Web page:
And that can lean the series into ‘edgy’ territory.
See, Shin can hear the voices of the Legion machines, and the reason why is treated like a shocking revelation. Meanwhile, Shin also suffers from PTSD related to his brother strangling all hell out of him as a child. Anju, one of the Platoon Leaders in Spearhead, has the words ‘Whore’s Daughter’ scarred into her back from her childhood years, and everybody talks about death. Death. Death. In cold, long monologues. While it’s a much more fitting genre for it, it’s the kind of thing I called out Clannad for – and you know how I felt about that.
With dialogue like ‘would you rather hang yourself before the Legion get you?’, 86’s shock value becomes a double-edged sword. One that revels in shallow stabs at darkness and undeveloped trauma to force quick reactions. While Lena’s story was powerful, and the complexity and thorough realisation of the concept are the series’ best assets, many of the darker scenes could easily turn to teenage edginess if the direction wasn’t so impressive – that earlier line, for example, is handled almost nonchalantly, and while there’s many scenes of teenagers crying, the music respects, rather than exaggerates or draws out, its characters reactions to the many setup or slightly forced tragedies going off around them. The tight-rope of ‘edge’ to ‘nuance’ is generally well-walked, but a couple of scenes will go too hard into the kinds of things that your teenage edgelord-selves were writing in fanfiction a decade prior. Still, its the dialogue scenes that tend to be 86 at its best, but that’s because the minor stories tend to be well thought – when given the time.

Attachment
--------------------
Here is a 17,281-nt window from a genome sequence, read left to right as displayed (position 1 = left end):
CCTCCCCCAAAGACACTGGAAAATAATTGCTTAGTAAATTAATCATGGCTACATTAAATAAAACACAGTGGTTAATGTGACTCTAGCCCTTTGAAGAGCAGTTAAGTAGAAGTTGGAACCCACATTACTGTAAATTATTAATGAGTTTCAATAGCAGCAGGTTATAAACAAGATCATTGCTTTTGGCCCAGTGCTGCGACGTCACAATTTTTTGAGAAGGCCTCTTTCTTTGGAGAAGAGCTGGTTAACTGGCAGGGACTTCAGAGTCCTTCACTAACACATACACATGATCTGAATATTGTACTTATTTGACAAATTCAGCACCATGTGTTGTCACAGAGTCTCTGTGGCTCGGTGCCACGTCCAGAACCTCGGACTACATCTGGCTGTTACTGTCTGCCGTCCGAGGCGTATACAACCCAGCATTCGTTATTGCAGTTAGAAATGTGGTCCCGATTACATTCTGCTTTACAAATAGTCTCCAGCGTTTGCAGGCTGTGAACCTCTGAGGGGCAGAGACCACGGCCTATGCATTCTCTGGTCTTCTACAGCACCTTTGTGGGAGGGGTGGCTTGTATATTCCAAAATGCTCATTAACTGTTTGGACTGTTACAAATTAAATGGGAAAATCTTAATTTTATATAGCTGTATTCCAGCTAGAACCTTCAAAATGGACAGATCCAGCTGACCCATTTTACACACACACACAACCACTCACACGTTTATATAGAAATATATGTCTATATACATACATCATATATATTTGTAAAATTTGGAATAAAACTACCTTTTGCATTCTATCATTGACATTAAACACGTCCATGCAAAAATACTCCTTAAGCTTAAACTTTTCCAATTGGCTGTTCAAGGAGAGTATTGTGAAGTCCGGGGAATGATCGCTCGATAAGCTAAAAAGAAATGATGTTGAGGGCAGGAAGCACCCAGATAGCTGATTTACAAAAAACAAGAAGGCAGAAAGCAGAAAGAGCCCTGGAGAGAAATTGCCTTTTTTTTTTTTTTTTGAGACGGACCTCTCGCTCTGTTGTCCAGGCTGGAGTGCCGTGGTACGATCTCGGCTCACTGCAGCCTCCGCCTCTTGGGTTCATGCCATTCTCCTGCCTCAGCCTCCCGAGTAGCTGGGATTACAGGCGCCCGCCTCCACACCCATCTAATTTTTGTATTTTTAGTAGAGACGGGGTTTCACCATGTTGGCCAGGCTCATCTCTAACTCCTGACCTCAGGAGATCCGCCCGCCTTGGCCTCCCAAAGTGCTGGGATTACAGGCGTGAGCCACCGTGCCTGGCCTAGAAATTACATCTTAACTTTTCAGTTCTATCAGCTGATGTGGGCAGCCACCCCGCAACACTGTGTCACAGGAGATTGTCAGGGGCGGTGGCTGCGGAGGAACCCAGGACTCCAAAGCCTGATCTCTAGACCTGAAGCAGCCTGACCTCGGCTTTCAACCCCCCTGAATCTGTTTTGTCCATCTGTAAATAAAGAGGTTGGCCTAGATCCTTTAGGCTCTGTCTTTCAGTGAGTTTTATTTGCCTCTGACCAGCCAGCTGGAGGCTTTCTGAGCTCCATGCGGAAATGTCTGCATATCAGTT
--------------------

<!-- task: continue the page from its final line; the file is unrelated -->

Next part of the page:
The comedy of the series is light-hearted fun in the slice-of-life sequences. Jovial and sarcastic, but it often feels performative for the audience moreso than each other. It doesn’t feel genuine.